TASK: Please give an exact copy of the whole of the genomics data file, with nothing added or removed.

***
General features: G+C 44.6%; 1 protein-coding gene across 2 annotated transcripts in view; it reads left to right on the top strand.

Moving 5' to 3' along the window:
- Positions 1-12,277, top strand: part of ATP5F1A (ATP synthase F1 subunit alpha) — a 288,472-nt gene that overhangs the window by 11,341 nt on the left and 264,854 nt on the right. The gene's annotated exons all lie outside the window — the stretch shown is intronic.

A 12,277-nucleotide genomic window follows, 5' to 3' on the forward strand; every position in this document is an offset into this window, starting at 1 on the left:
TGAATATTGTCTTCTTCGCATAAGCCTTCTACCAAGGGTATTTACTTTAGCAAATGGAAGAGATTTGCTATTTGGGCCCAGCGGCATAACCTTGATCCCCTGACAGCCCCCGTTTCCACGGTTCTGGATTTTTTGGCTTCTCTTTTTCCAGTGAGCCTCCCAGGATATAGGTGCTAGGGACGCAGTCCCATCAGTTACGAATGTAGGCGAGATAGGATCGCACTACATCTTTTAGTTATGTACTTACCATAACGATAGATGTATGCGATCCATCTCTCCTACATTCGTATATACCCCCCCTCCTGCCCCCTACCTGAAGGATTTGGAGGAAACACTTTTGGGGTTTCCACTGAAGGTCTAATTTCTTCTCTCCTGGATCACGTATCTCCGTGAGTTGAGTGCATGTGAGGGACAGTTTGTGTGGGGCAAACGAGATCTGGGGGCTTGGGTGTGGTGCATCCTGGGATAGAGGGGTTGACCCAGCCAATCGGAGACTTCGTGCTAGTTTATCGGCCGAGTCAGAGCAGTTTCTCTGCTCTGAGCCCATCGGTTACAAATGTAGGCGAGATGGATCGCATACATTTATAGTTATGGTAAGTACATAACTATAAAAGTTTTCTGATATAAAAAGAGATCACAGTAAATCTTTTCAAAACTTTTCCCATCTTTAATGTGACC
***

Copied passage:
General features: G+C 44.6%; 1 protein-coding gene across 2 annotated transcripts in view; it reads left to right on the top strand.

Moving 5' to 3' along the window:
- Positions 1-12,277, top strand: part of ATP5F1A (ATP synthase F1 subunit alpha) — a 288,472-nt gene that overhangs the window by 11,341 nt on the left and 264,854 nt on the right. The gene's annotated exons all lie outside the window — the stretch shown is intronic.

A 12,277-nucleotide genomic window follows, 5' to 3' on the forward strand; every position in this document is an offset into this window, starting at 1 on the left:
TGAATATTGTCTTCTTCGCATAAGCCTTCTACCAAGGGTATTTACTTTAGCAAATGGAAGAGATTTGCTATTTGGGCCCAGCGGCATAACCTTGATCCCCTGACAGCCCCCGTTTCCACGGTTCTGGATTTTTTGGCTTCTCTTTTTCCAGTGAGCCTCCCAGGATATAGGTGCTAGGGACGCAGTCCCATCAGTTACGAATGTAGGCGAGATAGGATCGCACTACATCTTTTAGTTATGTACTTACCATAACGATAGATGTATGCGATCCATCTCTCCTACATTCGTATATACCCCCCCTCCTGCCCCCTACCTGAAGGATTTGGAGGAAACACTTTTGGGGTTTCCACTGAAGGTCTAATTTCTTCTCTCCTGGATCACGTATCTCCGTGAGTTGAGTGCATGTGAGGGACAGTTTGTGTGGGGCAAACGAGATCTGGGGGCTTGGGTGTGGTGCATCCTGGGATAGAGGGGTTGACCCAGCCAATCGGAGACTTCGTGCTAGTTTATCGGCCGAGTCAGAGCAGTTTCTCTGCTCTGAGCCCATCGGTTACAAATGTAGGCGAGATGGATCGCATACATTTATAGTTATGGTAAGTACATAACTATAAAAGTTTTCTGATATAAAAAGAGATCACAGTAAATCTTTTCAAAACTTTTCCCATCTTTAATGTGACC